By IDRISI, Al‑, 1154
[Tabula Rogeriana] [Nuzhat al-mushtāq fi’khtirāq al-āfāq — The Book of Pleasant Journeys into Faraway Lands].
- Author: IDRISI, Al-
- Publication date: 1154 [but 20th century].
- Physical description: Facsimile map on six sheets joined, areas of restoration on each sheet, contemporary lacquer throughout.
- Dimensions: 860 by 1900mm. (33.75 by 74.75 inches).
- Inventory reference: 11476
The foremost geographer of his period, Abu ‘Abdallah Muhammad ibn Muhammad al-Sharif al-Idrisi (c1100-1165), was born in Sabta, Ceuta, into a family that claimed rights to the caliphate. He was educated in Cordoba, and travelled widely in North Africa, Europe and Anatolia. In about 1138 the Norman king of Sicily, Roger II, invited al-Idrisi to his court in Palermo, and commissioned him to compile a description of the entire contemporary world. In collaboration with other scholars in Roger’s court, al-Idrisi produced a large circular world map engraved on silver, now lost, and a book, which was to provide the supplementary text.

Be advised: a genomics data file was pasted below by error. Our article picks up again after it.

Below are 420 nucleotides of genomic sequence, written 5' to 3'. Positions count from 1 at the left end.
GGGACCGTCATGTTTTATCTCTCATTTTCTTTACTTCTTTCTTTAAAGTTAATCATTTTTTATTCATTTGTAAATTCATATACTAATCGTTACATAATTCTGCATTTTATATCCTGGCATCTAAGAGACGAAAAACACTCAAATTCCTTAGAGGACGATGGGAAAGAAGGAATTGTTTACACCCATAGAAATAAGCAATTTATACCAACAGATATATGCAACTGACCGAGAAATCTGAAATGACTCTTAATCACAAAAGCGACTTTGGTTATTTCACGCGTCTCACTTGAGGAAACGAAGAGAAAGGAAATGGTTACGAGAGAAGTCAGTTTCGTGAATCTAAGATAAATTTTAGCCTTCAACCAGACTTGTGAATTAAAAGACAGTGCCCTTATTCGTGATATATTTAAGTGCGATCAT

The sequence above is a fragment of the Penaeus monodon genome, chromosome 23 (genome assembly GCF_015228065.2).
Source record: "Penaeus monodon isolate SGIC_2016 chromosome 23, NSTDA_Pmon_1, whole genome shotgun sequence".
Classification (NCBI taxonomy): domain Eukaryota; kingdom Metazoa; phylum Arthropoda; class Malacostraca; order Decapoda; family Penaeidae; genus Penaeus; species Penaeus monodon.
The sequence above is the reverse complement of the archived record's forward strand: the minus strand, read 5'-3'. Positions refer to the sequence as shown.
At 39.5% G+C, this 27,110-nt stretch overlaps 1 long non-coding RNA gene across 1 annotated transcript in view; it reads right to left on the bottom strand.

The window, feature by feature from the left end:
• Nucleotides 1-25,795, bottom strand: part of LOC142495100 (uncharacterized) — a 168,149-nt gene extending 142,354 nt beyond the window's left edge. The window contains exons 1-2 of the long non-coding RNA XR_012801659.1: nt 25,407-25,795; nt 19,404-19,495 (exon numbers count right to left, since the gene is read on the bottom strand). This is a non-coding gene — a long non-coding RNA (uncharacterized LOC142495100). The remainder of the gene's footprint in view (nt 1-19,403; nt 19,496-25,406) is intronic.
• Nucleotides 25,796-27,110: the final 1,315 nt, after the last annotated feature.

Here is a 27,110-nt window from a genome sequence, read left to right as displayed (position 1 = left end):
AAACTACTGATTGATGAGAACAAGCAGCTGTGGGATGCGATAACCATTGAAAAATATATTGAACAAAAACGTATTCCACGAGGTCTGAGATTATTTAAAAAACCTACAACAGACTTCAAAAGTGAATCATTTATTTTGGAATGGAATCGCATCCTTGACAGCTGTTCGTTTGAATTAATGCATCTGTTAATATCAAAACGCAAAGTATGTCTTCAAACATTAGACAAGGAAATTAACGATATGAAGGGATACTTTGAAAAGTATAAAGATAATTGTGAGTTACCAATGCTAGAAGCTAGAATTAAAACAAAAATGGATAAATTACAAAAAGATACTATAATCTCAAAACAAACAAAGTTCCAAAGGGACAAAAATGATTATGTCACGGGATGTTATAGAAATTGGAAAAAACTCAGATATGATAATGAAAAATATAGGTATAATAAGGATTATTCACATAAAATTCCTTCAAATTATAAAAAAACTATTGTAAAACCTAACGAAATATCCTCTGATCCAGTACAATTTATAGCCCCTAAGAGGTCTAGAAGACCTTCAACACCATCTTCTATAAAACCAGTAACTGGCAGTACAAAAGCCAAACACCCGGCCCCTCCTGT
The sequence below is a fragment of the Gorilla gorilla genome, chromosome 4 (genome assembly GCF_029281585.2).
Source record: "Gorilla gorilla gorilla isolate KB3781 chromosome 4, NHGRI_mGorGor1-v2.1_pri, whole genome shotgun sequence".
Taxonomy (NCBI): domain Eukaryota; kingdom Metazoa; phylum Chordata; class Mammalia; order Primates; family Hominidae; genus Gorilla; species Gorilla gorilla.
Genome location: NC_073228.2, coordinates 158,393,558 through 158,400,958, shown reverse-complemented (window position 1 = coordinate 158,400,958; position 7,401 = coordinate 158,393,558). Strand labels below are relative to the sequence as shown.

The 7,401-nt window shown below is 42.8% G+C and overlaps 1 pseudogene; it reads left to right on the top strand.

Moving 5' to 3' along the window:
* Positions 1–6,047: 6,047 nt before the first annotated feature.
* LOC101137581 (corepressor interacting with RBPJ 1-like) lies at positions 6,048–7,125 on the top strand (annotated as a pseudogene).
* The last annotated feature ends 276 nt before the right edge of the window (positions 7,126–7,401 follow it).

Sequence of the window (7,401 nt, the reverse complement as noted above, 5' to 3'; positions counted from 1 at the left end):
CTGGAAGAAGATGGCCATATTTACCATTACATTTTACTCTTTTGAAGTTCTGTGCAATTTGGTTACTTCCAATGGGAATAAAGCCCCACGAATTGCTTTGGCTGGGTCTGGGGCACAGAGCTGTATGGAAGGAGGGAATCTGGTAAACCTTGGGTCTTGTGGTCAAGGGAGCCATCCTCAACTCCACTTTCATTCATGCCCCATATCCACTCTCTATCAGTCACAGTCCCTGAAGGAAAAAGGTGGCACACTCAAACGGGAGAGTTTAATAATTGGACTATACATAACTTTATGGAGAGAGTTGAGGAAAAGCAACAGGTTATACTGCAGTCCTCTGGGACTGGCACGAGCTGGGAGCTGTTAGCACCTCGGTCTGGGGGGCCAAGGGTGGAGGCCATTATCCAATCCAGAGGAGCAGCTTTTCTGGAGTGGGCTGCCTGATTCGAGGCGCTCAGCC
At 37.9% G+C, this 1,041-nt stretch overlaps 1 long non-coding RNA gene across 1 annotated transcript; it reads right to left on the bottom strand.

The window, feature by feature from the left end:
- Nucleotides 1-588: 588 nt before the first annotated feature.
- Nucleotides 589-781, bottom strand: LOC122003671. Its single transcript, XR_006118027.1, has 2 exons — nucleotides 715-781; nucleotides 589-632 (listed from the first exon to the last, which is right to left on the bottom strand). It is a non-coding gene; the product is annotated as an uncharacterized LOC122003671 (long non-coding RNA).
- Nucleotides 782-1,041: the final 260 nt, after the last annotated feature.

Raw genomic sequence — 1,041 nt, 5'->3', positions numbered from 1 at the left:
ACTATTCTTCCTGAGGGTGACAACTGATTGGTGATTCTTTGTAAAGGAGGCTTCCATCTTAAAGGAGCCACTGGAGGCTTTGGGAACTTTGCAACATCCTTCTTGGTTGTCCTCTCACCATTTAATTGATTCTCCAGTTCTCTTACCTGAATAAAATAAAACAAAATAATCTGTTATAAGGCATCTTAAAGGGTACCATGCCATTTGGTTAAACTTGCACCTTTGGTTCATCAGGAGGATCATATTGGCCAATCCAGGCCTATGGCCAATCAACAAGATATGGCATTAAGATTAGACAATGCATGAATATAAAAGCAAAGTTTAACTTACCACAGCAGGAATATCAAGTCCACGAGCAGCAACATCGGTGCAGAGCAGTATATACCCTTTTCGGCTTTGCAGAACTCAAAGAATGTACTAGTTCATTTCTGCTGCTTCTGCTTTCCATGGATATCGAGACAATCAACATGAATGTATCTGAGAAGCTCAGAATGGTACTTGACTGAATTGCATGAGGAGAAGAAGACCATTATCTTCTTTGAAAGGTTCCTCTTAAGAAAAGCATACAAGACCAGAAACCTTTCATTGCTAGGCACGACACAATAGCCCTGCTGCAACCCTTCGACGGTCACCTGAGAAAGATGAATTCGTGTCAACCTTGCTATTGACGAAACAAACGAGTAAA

Written in Arabic and accompanied by seventy regional maps and one world map, the book divided the world into seven climates, in keeping with the Ptolemaic system. Each region was thoroughly described in its physical, political, economic and cultural conditions. The book proved to be a great success in the Arabic world, and was copied and translated for centuries. In the western world, it was first printed in Rome in Arabic characters in 1592, then partially translated and published in Latin in 1619. The book served as major tool for Italian, Dutch and French mapmakers from the
Only ten manuscript copies of the book survive, dating from the early 1300s to the late 1500s; of these, eight contain the maps.